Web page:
Visions and apparitions of Mary have been an important part of the Catholic experience over the centuries and millennia across the globe. The mother of Jesus has been believed to come to comfort the afflicted, to urge prayer, to heal the sick and to unite the faithful throughout the world in times of trauma.
There have been countless visions of Mary, which are individual spiritual experiences. Actual apparitions, called Marian apparitions, are physical manifestations of the holy figure in which one or more witnesses have interactions.
A number of these apparitions have become important touchstones in the Catholic faith, inspiring pilgrimages through the centuries and are credited with miracles and healings.
“There has always been a Marian devotion in the church,” said Fr. Juan J. Gonzalez, Marist pastor of Notre Dame des Victoires in San Francisco, calling Mary the “first disciple.”
Some Marian apparitions are Vatican-approved encounters, such as Our Lady of Guadalupe, Lourdes, Knock and Fatima. Others, such as Our Lady of La Vang, which celebrates the appearance of Mary in Vietnam are followed by certain communities. And others, such as the image of the Virgin of Guadalupe visible in the bark of a tree near Pinto Lake in Central California, are more obscure but still draw legions of devotees.
Two Marian apparitions with particular resonance locally are the Virgin of Guadalupe in Mexico and Our Lady of La Vang in Vietnam.
The Feast of Our Lady of Guadalupe, the patroness of the Americas, is an important day in the calendar each year in December and a Holy Day of Obligation in Mexico.
It commemorates the encounters between Mary and Cuauhtlatoatzin native Juan Diego in Mexico in 1531, in which she asked that a church be built in her honor. After Diego was twice rebuffed by the archbishop in requesting the church the Virgin Mary had him gather flowers in his cloak, or tilma. When the peasant returned to the bishop, a cascade of roses fell from his jacket and a mysterious, ornate image of Our Lady was revealed in the garment. The cloak remains on display and in good condition at the basilica built in Mexico and is visited by millions each year. The image remains one of the most recognizable in Latin culture and the church.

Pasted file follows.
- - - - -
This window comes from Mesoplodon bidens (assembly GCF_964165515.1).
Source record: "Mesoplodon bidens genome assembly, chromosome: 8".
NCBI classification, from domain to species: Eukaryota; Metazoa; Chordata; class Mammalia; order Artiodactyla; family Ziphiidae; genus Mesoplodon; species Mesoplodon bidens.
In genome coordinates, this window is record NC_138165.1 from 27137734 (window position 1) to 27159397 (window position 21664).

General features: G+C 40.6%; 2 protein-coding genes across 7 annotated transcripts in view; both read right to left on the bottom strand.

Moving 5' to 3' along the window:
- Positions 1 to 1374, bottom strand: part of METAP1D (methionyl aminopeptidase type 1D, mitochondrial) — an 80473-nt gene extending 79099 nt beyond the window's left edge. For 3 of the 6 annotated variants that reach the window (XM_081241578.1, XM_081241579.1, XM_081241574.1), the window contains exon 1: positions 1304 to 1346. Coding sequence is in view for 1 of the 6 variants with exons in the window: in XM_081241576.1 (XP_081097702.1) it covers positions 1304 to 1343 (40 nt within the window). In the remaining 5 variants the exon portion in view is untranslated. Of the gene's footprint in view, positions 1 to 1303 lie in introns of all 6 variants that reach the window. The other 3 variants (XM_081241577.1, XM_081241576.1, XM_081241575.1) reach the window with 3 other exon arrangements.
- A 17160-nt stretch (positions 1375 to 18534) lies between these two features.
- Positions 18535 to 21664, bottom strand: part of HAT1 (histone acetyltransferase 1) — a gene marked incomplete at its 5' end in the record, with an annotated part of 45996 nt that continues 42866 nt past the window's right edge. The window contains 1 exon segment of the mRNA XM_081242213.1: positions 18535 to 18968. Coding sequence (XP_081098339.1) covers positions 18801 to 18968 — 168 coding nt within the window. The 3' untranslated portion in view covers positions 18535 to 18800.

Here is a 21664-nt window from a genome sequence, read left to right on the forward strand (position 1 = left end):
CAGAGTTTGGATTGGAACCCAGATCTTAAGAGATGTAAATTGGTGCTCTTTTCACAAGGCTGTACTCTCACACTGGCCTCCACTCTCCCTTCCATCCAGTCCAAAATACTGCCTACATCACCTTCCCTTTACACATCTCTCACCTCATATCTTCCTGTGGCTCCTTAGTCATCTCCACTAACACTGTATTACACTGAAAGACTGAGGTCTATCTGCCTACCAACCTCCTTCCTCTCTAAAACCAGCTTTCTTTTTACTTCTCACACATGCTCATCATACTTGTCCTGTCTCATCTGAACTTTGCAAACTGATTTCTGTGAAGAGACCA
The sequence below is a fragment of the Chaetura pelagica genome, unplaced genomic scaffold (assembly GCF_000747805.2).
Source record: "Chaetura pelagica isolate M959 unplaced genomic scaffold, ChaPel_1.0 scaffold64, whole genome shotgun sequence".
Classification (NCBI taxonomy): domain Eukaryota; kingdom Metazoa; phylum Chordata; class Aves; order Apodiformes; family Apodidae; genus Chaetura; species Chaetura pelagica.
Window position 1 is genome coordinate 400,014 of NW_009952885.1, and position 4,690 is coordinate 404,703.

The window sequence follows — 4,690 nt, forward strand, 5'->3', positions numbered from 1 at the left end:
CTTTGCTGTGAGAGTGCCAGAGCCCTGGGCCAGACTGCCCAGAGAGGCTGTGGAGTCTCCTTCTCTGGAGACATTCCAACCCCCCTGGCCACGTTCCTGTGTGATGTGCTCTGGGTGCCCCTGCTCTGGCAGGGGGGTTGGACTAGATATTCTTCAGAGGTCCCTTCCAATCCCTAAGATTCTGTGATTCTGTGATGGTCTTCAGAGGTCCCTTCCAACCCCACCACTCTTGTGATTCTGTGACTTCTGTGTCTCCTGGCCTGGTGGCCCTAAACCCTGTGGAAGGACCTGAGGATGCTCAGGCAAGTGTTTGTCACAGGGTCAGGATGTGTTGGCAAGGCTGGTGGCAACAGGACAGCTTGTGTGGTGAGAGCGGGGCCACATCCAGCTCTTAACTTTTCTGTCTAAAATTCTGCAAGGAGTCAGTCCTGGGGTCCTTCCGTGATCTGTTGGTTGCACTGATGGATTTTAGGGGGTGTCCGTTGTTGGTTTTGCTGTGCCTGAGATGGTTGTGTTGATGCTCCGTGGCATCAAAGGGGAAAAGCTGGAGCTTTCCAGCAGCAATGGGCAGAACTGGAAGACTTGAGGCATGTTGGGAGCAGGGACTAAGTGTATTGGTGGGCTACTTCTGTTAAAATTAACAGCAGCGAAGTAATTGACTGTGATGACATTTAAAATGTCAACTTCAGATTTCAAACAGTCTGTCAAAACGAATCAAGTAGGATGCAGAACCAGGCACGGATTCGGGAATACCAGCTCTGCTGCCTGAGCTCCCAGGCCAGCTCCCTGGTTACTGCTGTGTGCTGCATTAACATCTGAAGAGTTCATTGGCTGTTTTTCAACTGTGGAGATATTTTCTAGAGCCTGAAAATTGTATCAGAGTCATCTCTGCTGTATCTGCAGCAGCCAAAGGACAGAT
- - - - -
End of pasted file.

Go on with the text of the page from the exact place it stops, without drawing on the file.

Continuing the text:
Pope Leo XIII granted the venerated apparition a Canonical Coronation in 1895.
Gonzalez says the message of Mary and her arrival at a time of colonization by the Spanish of Mexico were as important as the actual miracle of the cloak.
“There is a message from Our Lady that has echoed through the Americas of her being present for the people,” Gonzalez said. “In post-conquest she comes to support and be with them in their time of tribulation and trials.”
Similarly, Our Lady of La Vang memorializes Mary by her appearance with an infant and two angels to persecuted Catholics in the Quang Tri province in Central Vietnam in 1798. The refugees had fled to the jungle and were sick. According to the accounts, Mary comforted them and taught them how to make medicine from local herbs.
Pope John Paul recognized the importance of the event. La Vang became the National Marian Center of Vietnam in 1961 and Pope John XXIII elevated the Church of Our Lady of La Vang to the rank of a minor basilica.
Salvatore M. Perrella, an expert in dogma and Mariology from the Mariunum Pontifical School in Rome, told the Catholic News Agency in 2008 that Marian apparitions have been reported more than 1,500 times over the years. At that time, 295 had been investigated by the Holy See and 11 (now 12) approved. In May 2008 the 17th and 18th century apparition of Our Lady of Laus was approved.
Perrella said “discernment about the veracity” of apparitions has typically fallen to the diocesan bishop or archbishop and to the Pope. Investigations can take years, if not generations, to complete and centuries to approve. They look for “precise information,” such as theological analysis of the message of the apparition, examinations of the witnesses or seers and their relationship or Communion with the Church, and other factors like miracles and healings.
Marian apparitions once ruled genuine by the Church, may bolster faith, but Perrella told the Catholic News Service, “do not add to the revelation given to the Church in sacred scripture, but rather they help to make it current during a specific period in history.”
Pope Francis stressed the importance of the message of Mary over the medium of an apparition. In 2017, on the eve of the 100th anniversary of the apparitions of Our Lady of Fatima in Portugal, Francis asked parishioners to reflect on the Mary they venerate.
Is it, he asked, “a woman blessed because she believed always and everywhere in God’s words, or a ‘plaster statue’ from whom we beg favors at little cost?”